Glossary and abbreviations

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Glossary and abbreviations


0% purchase offer A promotional offer that allows consumers to spend on their card without incurring interest for a specific period of time.

0% balance transfer offer

A promotional offer that allows consumers to transfer an outstanding balance from one credit card to another and not incur interest on the transferred balance for a specific period of time, usually in return for a fee that is added to their balance.

Account balance

The amount of borrowing attributed to an account, at a point in time, which is owed to a credit card provider. It includes any fees, charges and interest incurred as well as the principal borrowed.

Account-level data

Account level data, unless otherwise specified, refers to the data we collected from eleven credit card issuers. Here we collected information on over 1 January 2010 to 31 January 2015, on consumer details at the point of origination, monthly account activity and product features.

Acquisition or distribution channel

The medium used by a credit card provider to get their customers. For example, customers may make applications online, such as price comparison websites, online marketing, internet search and credit card provider websites, or offline through direct mail, telephone, branches or face-to-face marketing.

Affinity or co-brand partners

Typically charities, membership groups or commercial businesses who are not directly involved in issuing credit cards or processing transactions but lend their brands and give access to their customers or members to card issuers in return for a share of revenues or profits.


Borrower-focused elements of creditworthiness, and in particular the customer’s ability to make repayments as they fall due (or in the case of open-end credit such as a credit card, within a reasonable period) without an adverse impact on their financial situation.

Annual or monthly fee

A flat fee charged to customers for holding a credit card account which are unrelated to their use of the product.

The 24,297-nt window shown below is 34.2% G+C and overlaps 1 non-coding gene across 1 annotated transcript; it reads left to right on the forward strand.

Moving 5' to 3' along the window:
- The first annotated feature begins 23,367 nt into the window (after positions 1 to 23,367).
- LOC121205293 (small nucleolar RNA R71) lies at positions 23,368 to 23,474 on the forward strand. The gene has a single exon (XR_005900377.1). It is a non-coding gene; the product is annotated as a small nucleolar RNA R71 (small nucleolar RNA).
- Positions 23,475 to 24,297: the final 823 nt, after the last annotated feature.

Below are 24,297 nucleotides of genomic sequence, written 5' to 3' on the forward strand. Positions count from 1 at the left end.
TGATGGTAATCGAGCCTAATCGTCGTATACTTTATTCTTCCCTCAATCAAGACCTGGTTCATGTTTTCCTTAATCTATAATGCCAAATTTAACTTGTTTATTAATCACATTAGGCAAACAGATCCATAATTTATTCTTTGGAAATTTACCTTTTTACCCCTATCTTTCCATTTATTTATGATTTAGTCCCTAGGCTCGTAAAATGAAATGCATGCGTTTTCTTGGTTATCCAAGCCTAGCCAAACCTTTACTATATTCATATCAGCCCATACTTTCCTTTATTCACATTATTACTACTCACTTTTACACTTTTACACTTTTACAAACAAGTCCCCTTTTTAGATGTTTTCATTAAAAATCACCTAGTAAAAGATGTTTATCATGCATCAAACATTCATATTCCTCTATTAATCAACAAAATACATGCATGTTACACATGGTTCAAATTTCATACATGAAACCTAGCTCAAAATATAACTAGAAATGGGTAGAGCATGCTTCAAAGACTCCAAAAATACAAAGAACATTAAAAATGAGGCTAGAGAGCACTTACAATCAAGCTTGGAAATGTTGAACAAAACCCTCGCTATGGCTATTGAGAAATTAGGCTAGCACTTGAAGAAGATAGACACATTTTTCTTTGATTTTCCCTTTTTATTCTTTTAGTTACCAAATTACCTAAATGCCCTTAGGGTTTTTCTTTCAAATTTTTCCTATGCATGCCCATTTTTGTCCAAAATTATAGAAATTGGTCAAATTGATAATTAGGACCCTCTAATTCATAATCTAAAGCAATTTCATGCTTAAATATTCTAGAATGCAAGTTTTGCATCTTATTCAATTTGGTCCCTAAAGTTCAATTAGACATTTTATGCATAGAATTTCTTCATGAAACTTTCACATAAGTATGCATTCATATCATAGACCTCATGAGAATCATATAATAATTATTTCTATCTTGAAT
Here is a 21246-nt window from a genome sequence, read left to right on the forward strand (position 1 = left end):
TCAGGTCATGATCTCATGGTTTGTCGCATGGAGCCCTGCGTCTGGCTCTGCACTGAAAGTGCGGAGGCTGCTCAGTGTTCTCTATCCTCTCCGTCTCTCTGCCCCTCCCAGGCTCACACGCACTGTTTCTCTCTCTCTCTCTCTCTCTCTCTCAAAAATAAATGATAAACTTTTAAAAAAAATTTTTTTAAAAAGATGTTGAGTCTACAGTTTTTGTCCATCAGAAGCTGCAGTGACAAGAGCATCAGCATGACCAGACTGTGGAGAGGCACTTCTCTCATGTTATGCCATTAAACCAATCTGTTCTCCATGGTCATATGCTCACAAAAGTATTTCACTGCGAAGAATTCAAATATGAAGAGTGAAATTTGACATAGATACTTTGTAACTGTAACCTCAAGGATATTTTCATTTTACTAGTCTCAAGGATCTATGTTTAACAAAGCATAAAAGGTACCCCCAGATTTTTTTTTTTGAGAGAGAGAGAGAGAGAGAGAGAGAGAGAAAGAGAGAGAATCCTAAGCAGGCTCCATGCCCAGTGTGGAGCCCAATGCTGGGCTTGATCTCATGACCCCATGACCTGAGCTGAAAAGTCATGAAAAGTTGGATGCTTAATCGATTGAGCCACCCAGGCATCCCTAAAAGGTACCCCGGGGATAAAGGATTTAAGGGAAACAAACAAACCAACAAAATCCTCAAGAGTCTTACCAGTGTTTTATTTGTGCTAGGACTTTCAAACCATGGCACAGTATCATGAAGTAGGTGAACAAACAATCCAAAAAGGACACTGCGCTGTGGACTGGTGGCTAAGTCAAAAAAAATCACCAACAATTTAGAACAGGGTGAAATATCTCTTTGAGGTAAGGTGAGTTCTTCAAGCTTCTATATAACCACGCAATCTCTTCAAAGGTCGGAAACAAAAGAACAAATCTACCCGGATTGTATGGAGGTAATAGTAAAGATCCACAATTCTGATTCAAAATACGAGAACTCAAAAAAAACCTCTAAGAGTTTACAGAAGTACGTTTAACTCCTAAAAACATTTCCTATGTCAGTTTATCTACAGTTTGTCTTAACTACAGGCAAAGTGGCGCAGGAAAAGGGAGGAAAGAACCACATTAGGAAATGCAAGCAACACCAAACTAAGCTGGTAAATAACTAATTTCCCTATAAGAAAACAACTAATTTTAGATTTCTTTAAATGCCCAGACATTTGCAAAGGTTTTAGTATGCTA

Application Programming Interfaces (APIs)

Rules that allow pieces of software to interact with each other and exchange data.


A consumer is considered to be in arrears if they have failed to make the required minimum payment on their account in one or more statement cycles and have yet to rectify this.

Balance transfer

A balance transfer is when a customer transfers all or part of the balance outstanding on one credit card product to another credit card product. A fee is typically charged and added to the transferred balance.

Base curves

A collection of graphs depicting estimates of each aspect of the ‘average’ consumer’s behaviour over the lifecycle of their card (for example, active balance, revolve rate, profit). These are typically based on a group, or cohort, of consumers who have all taken out the same credit card during the same month.


A reward offered on some credit card products which provide consumers with a percentage of their card spend back as cash. This is typically credited to their statement either the following month or on an annual basis.


Charged-off refers to debt that issuers have deemed unlikely to be collected and that they have written off on their balance sheet. Consumers whose accounts have been charged-off have not been relieved of their repayment requirement, and charged-off accounts are often pursued via collection processes.

Consumer re-pricing

This refers to the changing of an interest rate on the account after it has been opened. This may be to reflect changes in the consumer’s behaviour (risk-based re-pricing) or in the economic, regulatory or competitive environment (portfolio-based re-pricing) or to induce the consumer not to switch away from the product (retention-based re-pricing).

Credit builder products

Credit builder products are offered to higher risk consumers who are looking to build or improve their credit history.

Credit limit

The maximum amount of credit that can be drawn down by the customer.

Credit limit increase

Where a credit card firm raises the credit limit associated with a credit card account.

Credit reference agencies

Collects information about consumers’ financial standing to inform the decisions of consumer credit firms.

Credit limit utilisation rate

The amount which a consumer borrows on account as a percentage of the maximum amount of credit the card provider has agreed to lend (i.e. the credit limit).

Credit risk

The likelihood of a consumer defaulting on their credit card account.


The assessment required by CONC 5.2 (before entry into a credit agreement) and CONC 6.2 (before any significant increase in the amount of credit).


For the purposes of the credit card market study we define cross subsidisation as the sale of one set of goods or services at a loss enabling or increasing the sale of another good or service, or where profits from one group of consumers are used to cover the losses from another.


When the customer is past the contractual due date by more than 90 days and the lender reasonably considers that they are unlikely to pay.